This one uses Samba:

 $ ls smb://
 ls: cannot access smb:// No such file or directory

I somehow managed to do it by;

  1. Browsing to the remote directory. (pcmanfm 0.9.9)
  2. Opening the current folder in a terminal.
  3. Executing pwd to get /home/myuser/.gvfs/wdtvlivehub on
  4. Doing ls /home/myuser/.gvfs/wdtvlivehub on worked.

..What would be a more elegant way?

  • Is mounting the remote filesystem an option?
    – beatgammit
    Sep 18, 2011 at 21:05
  • Yep, it can be. Sep 18, 2011 at 21:15

2 Answers 2


Your current method of using ~/.gvfs/ is fine, but you don't need pcmanfm for that – you can use gvfs-mount to connect to the share. Additionally, tools such as gvfs-ls and gvfs-cp will accept your smb:// URI.

$ gvfs-mount smb://HOST/SHARE/

$ gvfs-ls smb://HOST/SHARE/

In recent gvfs versions the location is $XDG_RUNTIME_DIR/gvfs/ (aka /run/user/$UID/gvfs/), and the subdirectory names have become more machine-readable:

$ ls /run/user/$UID/gvfs/smb-share:server=HOST,share=SHARE/

In older versions:

$ ls ~/.gvfs/"SHARE on HOST"/

(Remember to quote spaces within path names.)

Specifically for Samba, you can use the smbclient program, or mount the share on the VFS layer by using mount -t cifs. (The latter is, unfortunately, limited to root.)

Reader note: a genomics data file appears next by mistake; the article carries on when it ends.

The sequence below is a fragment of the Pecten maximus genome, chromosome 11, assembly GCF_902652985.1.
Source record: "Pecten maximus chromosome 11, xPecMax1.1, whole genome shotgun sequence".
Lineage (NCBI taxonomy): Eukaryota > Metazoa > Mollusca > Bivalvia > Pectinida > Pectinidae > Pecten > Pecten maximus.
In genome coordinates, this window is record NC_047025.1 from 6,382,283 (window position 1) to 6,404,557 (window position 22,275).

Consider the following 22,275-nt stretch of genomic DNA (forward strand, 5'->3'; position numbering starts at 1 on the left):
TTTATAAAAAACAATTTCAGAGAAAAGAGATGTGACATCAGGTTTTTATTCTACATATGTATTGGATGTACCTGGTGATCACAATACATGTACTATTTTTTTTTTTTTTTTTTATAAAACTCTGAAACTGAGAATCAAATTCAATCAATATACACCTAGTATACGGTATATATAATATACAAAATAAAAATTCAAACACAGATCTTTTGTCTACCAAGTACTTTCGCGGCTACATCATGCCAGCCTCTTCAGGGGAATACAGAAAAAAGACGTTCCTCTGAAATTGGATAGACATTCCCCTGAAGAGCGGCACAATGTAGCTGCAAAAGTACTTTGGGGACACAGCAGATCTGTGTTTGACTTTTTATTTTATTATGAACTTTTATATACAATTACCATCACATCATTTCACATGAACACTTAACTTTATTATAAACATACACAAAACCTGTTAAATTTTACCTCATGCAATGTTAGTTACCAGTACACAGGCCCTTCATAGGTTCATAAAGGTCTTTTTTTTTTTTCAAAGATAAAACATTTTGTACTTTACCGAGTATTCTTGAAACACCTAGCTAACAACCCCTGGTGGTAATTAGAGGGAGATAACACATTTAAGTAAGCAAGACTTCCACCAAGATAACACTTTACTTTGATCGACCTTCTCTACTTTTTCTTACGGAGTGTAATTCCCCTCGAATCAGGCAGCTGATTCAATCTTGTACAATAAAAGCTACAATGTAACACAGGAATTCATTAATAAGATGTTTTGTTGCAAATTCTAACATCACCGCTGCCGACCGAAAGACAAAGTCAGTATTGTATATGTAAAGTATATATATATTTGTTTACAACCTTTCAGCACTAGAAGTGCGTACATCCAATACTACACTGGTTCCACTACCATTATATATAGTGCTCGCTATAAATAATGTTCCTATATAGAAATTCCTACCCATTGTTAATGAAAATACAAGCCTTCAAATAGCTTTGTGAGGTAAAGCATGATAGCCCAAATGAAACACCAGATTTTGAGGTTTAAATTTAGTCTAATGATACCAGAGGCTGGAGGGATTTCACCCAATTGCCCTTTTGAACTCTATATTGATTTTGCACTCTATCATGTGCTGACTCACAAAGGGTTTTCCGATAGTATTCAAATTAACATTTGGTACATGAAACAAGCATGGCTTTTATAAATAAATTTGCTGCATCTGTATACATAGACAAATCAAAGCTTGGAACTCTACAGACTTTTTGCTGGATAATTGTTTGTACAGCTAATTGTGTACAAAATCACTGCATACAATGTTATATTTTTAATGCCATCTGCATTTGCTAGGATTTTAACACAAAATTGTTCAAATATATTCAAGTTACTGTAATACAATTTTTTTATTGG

$ smbclient //host/share

# mount -t cifs //host/share /mnt

(For other kinds of filesystems, such as SFTP and FTP, sshfs and curlftpfs exist respectively.)

  • I mentioned pcmanfm because that is most probably how I will get to the folder before executing it with the script. gv-ls seems to be exactly what I was looking for, though. Looks like it could even replace ls for local directories for the sake of consistency. Sep 18, 2011 at 21:28
  • It's worth clarifying that "gvfs-ls smb://host/share/" works as described without the need to mount the drive using gvfs-mount first. In other words, the commands in the first code block don’t all need to be used to achieve your desired outcome.
    – John T
    Feb 18, 2016 at 6:50
  • @JohnT: Must have been a coincidence. I usually get The specified location is not mounted.
    – user1686
    Feb 18, 2016 at 11:47
  • @grawity - I've usually already browsed to the location in Nautilus or similar and authenticated that way, that might have something to do with it.
    – John T
    Feb 18, 2016 at 11:50
  • @JohnT: Yes, Nautilus uses the same GVFS, and GTK automatically mounts gvfs locations you're trying to access. If the share shows up in Nautilus' side pane, then it is 'mounted' right now.
    – user1686
    Feb 18, 2016 at 11:55

You can use the command smbclient, e.g.:

smbclient -N // -c ls
  • 5
    Great, but how can I achieve the same output as with regular ls (no columns nor formatting, just a list of files)? It's important because I want to pipe the output to another command. Sep 18, 2011 at 21:20

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